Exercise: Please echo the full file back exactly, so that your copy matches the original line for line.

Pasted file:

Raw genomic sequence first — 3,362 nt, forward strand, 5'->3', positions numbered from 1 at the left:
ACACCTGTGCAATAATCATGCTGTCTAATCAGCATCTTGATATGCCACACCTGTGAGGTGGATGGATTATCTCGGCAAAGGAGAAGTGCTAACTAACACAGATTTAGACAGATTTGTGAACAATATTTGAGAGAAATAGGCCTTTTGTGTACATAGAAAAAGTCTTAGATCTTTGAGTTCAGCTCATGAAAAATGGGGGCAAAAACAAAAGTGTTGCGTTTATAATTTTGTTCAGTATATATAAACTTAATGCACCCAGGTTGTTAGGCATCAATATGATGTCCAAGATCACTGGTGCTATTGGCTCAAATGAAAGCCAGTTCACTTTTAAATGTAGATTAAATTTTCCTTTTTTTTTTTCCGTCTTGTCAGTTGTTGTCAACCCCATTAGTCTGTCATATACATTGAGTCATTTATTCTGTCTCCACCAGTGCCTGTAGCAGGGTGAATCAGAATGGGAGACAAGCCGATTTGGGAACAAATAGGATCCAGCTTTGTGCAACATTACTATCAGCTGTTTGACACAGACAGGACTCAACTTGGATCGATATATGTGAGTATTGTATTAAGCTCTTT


Raw genomic sequence first — 3,362 nt, forward strand, 5'->3', positions numbered from 1 at the left:
ACACCTGTGCAATAATCATGCTGTCTAATCAGCATCTTGATATGCCACACCTGTGAGGTGGATGGATTATCTCGGCAAAGGAGAAGTGCTAACTAACACAGATTTAGACAGATTTGTGAACAATATTTGAGAGAAATAGGCCTTTTGTGTACATAGAAAAAGTCTTAGATCTTTGAGTTCAGCTCATGAAAAATGGGGGCAAAAACAAAAGTGTTGCGTTTATAATTTTGTTCAGTATATATAAACTTAATGCACCCAGGTTGTTAGGCATCAATATGATGTCCAAGATCACTGGTGCTATTGGCTCAAATGAAAGCCAGTTCACTTTTAAATGTAGATTAAATTTTCCTTTTTTTTTTTCCGTCTTGTCAGTTGTTGTCAACCCCATTAGTCTGTCATATACATTGAGTCATTTATTCTGTCTCCACCAGTGCCTGTAGCAGGGTGAATCAGAATGGGAGACAAGCCGATTTGGGAACAAATAGGATCCAGCTTTGTGCAACATTACTATCAGCTGTTTGACACAGACAGGACTCAACTTGGATCGATATATGTGAGTATTGTATTAAGCTCTTT